LAST week, I started sharing my view about hajj. This is the second piece of my article in looking hajj in a different way. For us Muslims, hajj is a religious obligation that we must fulfil if we are financially and physically able, at least once in our lifetime.
I view my recent trip in the US as a different kind of hajj because it was a pilgrimage to gain knowledge and meet new friends. In my previous article, I wrote briefly about my trip in Washington DC and the two American Muslim scholars that I met. For this article I will share my experiences and learnings in Minneapolis – St. Paul, and Detroit, Michigan.
I was in Minneapolis – St. Paul, Minnesota last September 22 – 28, 2016. These two cities are described as the Twin Cities. According to our travel information kit, “Minneapolis-Saint Paul is a major metropolitan area built around the Mississippi, Minnesota and St. Croix rivers. The area is commonly known as the Twin Cities for its two largest cities, Minneapolis, the city with the largest population in Minnesota, and Saint Paul, the state capital. It is an example of twin cities in the sense of geographical proximity.” One of the reasons why we visited these two cities is because of the presence of Somali Muslim refugees.
Few days before our visit, the local news reported that, “Eight people were injured during a stabbing attack at a Minnesota shopping mall that ended with the suspected attacker – who was dressed in a private security uniform and made references to Allah – shot dead by an off-duty police officer, authorities said.” Local news also reported that the St. Cloud (a city few miles away from St. Paul) Police Chief Blair Anderson said the suspect made at least one reference to Allah during the attack and asked at least one person whether they were Muslim. However, Anderson declined to call the attacks an act of terrorism, saying the motive for the attacks isn’t known yet. The news as reported by the media targeted the Muslim Somalis. There are approximately 80,000 Somali refugees in Minnesota alone. And incident like this, affects the entire Somali Muslim community in the city and increases Islamophobia in the whole world.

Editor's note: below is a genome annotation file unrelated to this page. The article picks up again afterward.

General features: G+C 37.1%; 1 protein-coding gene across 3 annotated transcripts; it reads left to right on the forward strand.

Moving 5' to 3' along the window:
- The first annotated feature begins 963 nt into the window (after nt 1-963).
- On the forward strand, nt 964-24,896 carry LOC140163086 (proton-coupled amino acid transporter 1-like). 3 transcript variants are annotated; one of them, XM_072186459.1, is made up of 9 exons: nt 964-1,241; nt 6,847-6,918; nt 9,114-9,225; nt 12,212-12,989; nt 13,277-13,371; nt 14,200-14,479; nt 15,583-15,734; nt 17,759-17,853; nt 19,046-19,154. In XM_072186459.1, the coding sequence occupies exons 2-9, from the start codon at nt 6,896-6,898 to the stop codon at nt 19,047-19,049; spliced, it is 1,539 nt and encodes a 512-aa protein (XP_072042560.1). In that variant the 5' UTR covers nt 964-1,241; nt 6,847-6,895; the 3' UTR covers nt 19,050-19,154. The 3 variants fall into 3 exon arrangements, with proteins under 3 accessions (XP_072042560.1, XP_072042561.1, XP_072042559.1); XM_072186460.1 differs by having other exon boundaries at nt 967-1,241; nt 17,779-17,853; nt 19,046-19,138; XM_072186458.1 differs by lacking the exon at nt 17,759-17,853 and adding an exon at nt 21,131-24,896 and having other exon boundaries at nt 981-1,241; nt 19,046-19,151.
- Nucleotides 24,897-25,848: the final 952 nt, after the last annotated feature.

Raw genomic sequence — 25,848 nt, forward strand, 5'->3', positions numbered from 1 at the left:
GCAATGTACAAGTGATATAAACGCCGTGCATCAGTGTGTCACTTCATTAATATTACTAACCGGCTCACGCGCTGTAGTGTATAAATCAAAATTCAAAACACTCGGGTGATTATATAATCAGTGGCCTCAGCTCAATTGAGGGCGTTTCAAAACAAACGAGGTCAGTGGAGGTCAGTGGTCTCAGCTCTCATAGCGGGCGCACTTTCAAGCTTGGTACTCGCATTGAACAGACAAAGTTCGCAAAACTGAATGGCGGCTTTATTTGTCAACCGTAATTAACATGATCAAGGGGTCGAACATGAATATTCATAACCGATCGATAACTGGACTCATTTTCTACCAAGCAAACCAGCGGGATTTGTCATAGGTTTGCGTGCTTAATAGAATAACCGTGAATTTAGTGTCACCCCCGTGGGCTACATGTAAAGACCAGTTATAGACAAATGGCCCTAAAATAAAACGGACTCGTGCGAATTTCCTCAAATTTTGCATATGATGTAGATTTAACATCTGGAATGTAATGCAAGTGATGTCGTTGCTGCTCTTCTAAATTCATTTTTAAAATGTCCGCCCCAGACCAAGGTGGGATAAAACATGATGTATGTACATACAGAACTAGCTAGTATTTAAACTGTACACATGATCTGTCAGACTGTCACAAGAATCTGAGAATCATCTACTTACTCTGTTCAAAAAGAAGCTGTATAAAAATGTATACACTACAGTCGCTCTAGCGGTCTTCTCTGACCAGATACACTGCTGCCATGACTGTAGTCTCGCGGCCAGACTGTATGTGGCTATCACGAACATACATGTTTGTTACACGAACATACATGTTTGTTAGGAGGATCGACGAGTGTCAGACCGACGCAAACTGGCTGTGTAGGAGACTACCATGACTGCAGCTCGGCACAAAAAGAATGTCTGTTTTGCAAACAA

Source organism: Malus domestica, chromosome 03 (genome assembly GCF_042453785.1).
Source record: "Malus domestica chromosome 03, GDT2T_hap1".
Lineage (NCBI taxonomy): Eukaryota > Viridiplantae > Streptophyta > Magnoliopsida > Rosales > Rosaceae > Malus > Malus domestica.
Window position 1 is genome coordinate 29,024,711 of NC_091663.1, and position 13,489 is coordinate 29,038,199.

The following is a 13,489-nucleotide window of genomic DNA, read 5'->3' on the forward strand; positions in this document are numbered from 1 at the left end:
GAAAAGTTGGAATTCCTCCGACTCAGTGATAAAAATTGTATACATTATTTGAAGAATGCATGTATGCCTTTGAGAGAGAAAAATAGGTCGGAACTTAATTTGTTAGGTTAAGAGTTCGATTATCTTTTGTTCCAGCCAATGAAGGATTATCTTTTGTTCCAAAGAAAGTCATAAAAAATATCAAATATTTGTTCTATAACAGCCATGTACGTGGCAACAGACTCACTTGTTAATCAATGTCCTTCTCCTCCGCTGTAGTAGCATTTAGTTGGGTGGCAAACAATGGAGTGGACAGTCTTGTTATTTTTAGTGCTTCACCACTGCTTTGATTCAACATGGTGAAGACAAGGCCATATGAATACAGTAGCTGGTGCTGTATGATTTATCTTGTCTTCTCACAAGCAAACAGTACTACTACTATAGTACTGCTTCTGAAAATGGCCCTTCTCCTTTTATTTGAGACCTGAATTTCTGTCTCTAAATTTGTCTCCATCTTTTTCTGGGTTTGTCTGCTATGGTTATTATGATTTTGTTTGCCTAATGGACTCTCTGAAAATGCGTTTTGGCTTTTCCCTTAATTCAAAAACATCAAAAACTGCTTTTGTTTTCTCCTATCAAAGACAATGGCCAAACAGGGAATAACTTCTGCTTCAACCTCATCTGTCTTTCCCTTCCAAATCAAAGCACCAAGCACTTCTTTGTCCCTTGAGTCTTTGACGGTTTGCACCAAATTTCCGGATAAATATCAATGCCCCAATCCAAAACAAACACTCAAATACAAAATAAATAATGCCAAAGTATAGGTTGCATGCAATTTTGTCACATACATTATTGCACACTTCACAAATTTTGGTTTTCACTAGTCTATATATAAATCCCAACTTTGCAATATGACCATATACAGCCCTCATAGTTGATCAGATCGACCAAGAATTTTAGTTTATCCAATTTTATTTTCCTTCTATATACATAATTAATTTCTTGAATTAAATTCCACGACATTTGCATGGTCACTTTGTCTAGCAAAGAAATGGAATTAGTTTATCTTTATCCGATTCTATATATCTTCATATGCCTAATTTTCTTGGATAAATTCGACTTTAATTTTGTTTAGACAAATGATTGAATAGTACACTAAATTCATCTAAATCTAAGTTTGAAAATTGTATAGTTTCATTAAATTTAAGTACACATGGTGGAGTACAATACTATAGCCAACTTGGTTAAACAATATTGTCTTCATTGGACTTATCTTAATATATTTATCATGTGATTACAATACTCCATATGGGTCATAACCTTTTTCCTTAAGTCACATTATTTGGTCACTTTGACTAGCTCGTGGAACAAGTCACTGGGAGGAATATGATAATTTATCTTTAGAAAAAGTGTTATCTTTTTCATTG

When I was Minnesota, I visited the Brian Coyle Community Centre. This Centre is located in the predominantly Somali Cedar-Riverside neighbourhood of Minneapolis. It is one of the most densely populated areas in the state, with approximately 1,800 apartment units on two city blocks. The Brian Coyle Community Centre offers residents an institutional-size kitchen, six multi-purpose meeting rooms, and a food shelf, and houses organisations including the Confederation of Somali Community in Minnesota. In the Centre, I didn’t see what the media is projecting about the Somali Muslim. It was totally different. The Muslims there are peace loving people who simply went to America to find a better home that is safe for their families. But because of social and political issues, to choose whether to assimilate or integrate the Muslim refugees is a tough challenge in the state of Minnesota.
In the Centre, I learned a program called Furthering Achievement through a Network of Support (FANS). This program prepares Somali youth in 8th through 12th grade for college. It also includes youth and staff work together to develop plans to achieve goals like delaying parenthood, resisting drugs, contributing to the community. And the program contributes a lot in helping the community.
I learned a lot in my few days stay in the Twin Cities. There were universities, centres, and institutions that I visited. I will share my experiences in those places in another article.
I was in Detroit. Michigan in September 28 – October 4, 2016. The same with the other cities and states that I visited in the US, I also went to universities, mosques, centres, and met American Muslim scholars. The highlight of my visit in Detroit was my visit at the Michigan Muslim Community Council. This council has served the community in Michigan for over 25 years. Their new name was adopted in 2012 after the merging of the Council of the Islamic Organisations of Michigan (CIOM) and the Islamic Shura Council of Michigan (ISCOM).
I also learned that the merger reflects their new focus on community building with their expanded board. MMCC is an umbrella organisation that unifies and coordinates the large Muslim community in Michigan to make the state a better place for all. In the centre, I met Imam Mustafa M. Almasmari who is the Executive Director of the MMCC. Imam Almasmari was born and raised in Michigan. He traveled to Yemen for his formal Islamic training, where he memorised the Quran and earned his Bachelor & Master Degrees in Islamic Sciences & Islamic Law. After completing his studies, the Shaykh returned to America and served as Imam in Oakland, California and Brooklyn, New York. Currently, he is the Imam of the Muslim Unity Centre in Bloomfield Hills where he resides with his wife and three children.
In my conversation with the Imam I asked him about the conditions of Muslims in America. He told me that Muslims in America can express their Islamic faith better compared in other countries. He also said, Muslims with different school of thoughts work collectively in America. There is no violent sectarian divide. Sunni, Shiite, Sufis, Ismailis, and other groups can all pray inside the same mosque. This is something different compared to our communities. I wish I can share all my experiences. But we have limited time and space as of now.